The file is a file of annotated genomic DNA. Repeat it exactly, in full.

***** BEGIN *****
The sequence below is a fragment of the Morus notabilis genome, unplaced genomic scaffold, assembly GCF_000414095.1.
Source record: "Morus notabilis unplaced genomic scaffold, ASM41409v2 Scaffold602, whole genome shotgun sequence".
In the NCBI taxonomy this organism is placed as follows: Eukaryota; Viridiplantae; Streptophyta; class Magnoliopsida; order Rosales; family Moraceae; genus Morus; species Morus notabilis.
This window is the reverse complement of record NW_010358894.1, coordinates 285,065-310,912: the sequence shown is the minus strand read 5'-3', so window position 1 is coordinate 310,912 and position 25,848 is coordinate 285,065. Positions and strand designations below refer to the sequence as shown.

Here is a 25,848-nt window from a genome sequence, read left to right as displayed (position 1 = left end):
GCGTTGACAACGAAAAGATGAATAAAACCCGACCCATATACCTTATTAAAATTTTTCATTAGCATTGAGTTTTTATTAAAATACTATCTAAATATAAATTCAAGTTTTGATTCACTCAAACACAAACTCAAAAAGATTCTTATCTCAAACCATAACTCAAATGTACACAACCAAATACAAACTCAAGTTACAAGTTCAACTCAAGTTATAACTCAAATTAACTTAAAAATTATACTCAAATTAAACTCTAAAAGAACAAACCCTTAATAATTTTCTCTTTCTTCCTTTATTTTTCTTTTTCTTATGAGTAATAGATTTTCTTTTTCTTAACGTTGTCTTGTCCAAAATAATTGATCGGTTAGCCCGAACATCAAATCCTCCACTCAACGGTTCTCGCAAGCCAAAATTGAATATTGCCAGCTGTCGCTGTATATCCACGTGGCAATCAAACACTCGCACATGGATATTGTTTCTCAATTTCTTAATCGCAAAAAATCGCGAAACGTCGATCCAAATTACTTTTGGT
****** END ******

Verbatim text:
The sequence below is a fragment of the Morus notabilis genome, unplaced genomic scaffold, assembly GCF_000414095.1.
Source record: "Morus notabilis unplaced genomic scaffold, ASM41409v2 Scaffold602, whole genome shotgun sequence".
In the NCBI taxonomy this organism is placed as follows: Eukaryota; Viridiplantae; Streptophyta; class Magnoliopsida; order Rosales; family Moraceae; genus Morus; species Morus notabilis.
This window is the reverse complement of record NW_010358894.1, coordinates 285,065-310,912: the sequence shown is the minus strand read 5'-3', so window position 1 is coordinate 310,912 and position 25,848 is coordinate 285,065. Positions and strand designations below refer to the sequence as shown.

Here is a 25,848-nt window from a genome sequence, read left to right as displayed (position 1 = left end):
GCGTTGACAACGAAAAGATGAATAAAACCCGACCCATATACCTTATTAAAATTTTTCATTAGCATTGAGTTTTTATTAAAATACTATCTAAATATAAATTCAAGTTTTGATTCACTCAAACACAAACTCAAAAAGATTCTTATCTCAAACCATAACTCAAATGTACACAACCAAATACAAACTCAAGTTACAAGTTCAACTCAAGTTATAACTCAAATTAACTTAAAAATTATACTCAAATTAAACTCTAAAAGAACAAACCCTTAATAATTTTCTCTTTCTTCCTTTATTTTTCTTTTTCTTATGAGTAATAGATTTTCTTTTTCTTAACGTTGTCTTGTCCAAAATAATTGATCGGTTAGCCCGAACATCAAATCCTCCACTCAACGGTTCTCGCAAGCCAAAATTGAATATTGCCAGCTGTCGCTGTATATCCACGTGGCAATCAAACACTCGCACATGGATATTGTTTCTCAATTTCTTAATCGCAAAAAATCGCGAAACGTCGATCCAAATTACTTTTGGT